- Neuroscience and brain based Learning
- Theory of Multiple Intelligences
- Integrated theme based learning
- Blooms Taxonomy
- Linking activities with developmental milestones
Neuroscience and brain based Learning
- Each child’s brain and learning experience is unique.
- The brain uses patterns to organize information
- The brain is meant to benefit from good teaching and experiences.
- The brain needs to be properly hydrated to be alert.
- Small muscle exercise stimulates brain growth.
- Cross lateral movements keep both sides of the brain working.
- Novelty increases attention.
- Improper praise or reward negatively effects learning.
|Brain fact||How it influences our preschool
curriculum and environment
|Each child’s brain and learning experience is unique.||Please see section on Multiple Intelligences.|
|The brain uses patterns to organise information.||Please see section on Theme-based Learning.|
|The brain is designed to benefit from good teaching and experiences.||At KKEL Preschools, we provide a rich stimulating environment that helps the brain make connections.
Physically: Child-friendly colours (not over bright, jarring ones), textures, children's displays, teaching architecture, a variety of spaces, teaching aids, active/passive learning, personalized spaces etc.
Emotionally: Providing care and security by bonding with children and taking care of their needs.
|The brain needs to be properly hydrated to be alert.||We allow children to drink water whenever they ask for it.|
|Small muscle exercise stimulates brain growth.||We provide finger play activities every day, besides water play activities that exercise the small muscles, such as using eyedroppers and sponges to transfer water. We conduct clapping and dancing activities for creative movement, like ‘Open, Shut Them’ and ‘If You're Happy and You Know It’.|
|Cross lateral movements keep both sides of the brain working.||We conduct exercises that require cross lateral movements, such as twisting at the waist with arms stretched to the side, bending at the waist to touch left hand to right toe and right hand to left toe. Children sing songs like ‘Hot Cross Buns’ accompanied by hand movements that cross the midline of the body. We have dancing to music with streamers and scarves.|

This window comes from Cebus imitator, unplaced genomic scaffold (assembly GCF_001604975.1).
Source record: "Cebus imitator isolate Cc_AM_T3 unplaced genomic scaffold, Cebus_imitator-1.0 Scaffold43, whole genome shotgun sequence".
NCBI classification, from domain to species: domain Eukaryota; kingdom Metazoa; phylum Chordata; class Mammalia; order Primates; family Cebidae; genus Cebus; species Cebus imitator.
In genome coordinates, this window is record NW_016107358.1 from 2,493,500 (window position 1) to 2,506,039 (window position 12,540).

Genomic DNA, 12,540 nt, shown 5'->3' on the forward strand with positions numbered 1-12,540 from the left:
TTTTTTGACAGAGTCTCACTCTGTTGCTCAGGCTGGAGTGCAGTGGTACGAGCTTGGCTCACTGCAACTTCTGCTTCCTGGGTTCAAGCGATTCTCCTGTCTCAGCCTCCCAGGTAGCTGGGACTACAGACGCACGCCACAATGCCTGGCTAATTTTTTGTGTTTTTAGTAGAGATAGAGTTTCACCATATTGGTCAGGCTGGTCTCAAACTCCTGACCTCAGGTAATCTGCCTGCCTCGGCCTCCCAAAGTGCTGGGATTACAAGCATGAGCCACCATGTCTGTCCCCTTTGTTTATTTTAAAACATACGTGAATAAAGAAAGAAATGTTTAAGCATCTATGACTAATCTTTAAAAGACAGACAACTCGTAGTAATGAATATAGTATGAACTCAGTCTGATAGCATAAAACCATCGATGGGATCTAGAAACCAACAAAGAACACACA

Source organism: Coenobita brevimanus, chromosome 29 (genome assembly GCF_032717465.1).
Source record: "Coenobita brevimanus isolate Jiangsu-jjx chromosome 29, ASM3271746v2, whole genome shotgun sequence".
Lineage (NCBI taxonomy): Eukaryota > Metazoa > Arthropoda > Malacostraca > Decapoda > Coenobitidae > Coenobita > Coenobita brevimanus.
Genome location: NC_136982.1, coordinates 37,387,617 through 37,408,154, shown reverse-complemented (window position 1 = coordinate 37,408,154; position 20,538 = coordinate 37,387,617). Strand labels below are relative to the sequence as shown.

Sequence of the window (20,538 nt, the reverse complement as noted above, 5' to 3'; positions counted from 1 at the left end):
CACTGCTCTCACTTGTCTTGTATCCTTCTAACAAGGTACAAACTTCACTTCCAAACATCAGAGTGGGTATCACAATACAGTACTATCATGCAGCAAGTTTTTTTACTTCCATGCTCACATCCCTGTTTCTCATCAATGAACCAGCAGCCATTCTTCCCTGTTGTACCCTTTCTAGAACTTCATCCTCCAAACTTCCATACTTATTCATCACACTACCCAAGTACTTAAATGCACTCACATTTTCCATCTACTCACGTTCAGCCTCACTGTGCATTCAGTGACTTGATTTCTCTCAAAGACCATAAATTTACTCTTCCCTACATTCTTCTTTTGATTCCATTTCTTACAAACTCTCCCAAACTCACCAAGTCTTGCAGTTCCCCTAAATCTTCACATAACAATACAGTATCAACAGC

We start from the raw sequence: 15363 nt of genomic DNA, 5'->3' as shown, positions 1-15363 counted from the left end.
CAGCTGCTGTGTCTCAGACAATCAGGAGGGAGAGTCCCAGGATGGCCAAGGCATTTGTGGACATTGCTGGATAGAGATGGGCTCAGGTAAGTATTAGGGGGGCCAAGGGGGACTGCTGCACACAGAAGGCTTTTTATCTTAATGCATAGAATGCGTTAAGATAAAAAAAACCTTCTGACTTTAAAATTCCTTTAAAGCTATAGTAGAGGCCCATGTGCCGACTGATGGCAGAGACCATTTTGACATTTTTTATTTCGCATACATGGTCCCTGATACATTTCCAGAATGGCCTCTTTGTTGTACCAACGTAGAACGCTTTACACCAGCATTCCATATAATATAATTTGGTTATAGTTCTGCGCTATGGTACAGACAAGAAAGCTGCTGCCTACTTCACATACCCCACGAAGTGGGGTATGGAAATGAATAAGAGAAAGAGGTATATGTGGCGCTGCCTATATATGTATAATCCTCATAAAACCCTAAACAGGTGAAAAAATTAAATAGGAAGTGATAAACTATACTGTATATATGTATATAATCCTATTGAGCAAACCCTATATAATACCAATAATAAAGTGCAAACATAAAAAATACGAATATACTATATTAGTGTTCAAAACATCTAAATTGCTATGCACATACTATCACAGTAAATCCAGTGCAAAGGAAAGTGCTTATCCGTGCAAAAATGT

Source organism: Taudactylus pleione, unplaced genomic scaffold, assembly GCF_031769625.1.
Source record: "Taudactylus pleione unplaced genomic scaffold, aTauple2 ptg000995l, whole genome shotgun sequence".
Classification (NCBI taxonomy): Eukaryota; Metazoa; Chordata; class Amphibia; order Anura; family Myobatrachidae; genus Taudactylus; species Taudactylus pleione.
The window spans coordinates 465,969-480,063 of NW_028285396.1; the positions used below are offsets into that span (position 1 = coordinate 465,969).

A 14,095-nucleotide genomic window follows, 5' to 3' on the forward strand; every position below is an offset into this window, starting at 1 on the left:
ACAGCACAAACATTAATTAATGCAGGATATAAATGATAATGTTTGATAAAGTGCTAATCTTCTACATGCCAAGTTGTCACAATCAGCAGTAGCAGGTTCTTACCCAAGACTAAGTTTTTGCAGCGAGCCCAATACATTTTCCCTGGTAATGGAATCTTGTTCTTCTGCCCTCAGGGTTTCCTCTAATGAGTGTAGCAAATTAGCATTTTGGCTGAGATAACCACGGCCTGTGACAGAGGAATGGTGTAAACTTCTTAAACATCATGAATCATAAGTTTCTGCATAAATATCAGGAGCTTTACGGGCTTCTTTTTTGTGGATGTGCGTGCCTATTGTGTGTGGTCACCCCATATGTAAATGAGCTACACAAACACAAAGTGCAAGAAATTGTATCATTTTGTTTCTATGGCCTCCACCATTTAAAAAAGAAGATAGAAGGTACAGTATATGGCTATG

|Novelty increases attention.||We rotate toys and equipment at the Activity Centres. Gymbo the Clown comes to class to introduce concepts.|
|Reward or praise can negatively affect learning!||We encourage teachers to use feedback instead of praise. For example, instead of saying "That's a great painting", the teacher says, "The brown and yellow colours you used for the trees helps to give a wintry look to your painting." Similarly, we use encouragement instead of praise. For example, "I can tell you have put a lot of effort into your drawing."|
Theory of Multiple Intelligences
Harvard University Professor Howard Gardner’s famous Theory of Multiple Intelligences (MI) states that every child has eight types of intelligences. Gardner's Multiple Intelligences theory is a very useful model for developing a systematic approach to nurturing and teaching children and honoring their individual needs and strengths within a classroom setting. This is possible by providing a planned cycle of experiences and opportunities which foster each and every intelligence, and by making these opportunities available to every child in our classrooms.
|Type of intelligence||It means the ability to…||How it is developed|
|Absorb information and communicate through reading, writing, speaking and listening||Story telling, Nursery rhymes/songs, Books, Labelling objects, Sight word reading, Letter matching, Easel art, Crayon scribbling|
|Use numbers and reasoning effectively||Matching games, Activities that allow children to sort items by size, shape and colour, Patterning (Pegs/peg boards), puzzles|
|Visualize and create representations of what one sees||Painting, Drawing, Finger painting, Collage making, Making objects out of play dough, Block building, Books, Puzzles, Movies and charts|
|Understand and master both gross motor and fine motor skills||Playing with balls, Jumping into hoops, Marching, Dance, Aerobics, Role play, Block play, Puzzles and all other fine motor activities|
|Relate to music through enjoyment, creation and performance of it||Singing songs, reciting rhymes, playing with musical instruments, music/movement activities|
|Interact with people and understand them and their behaviours||Community helpers as guest speakers, Role/dramatic play and field trips|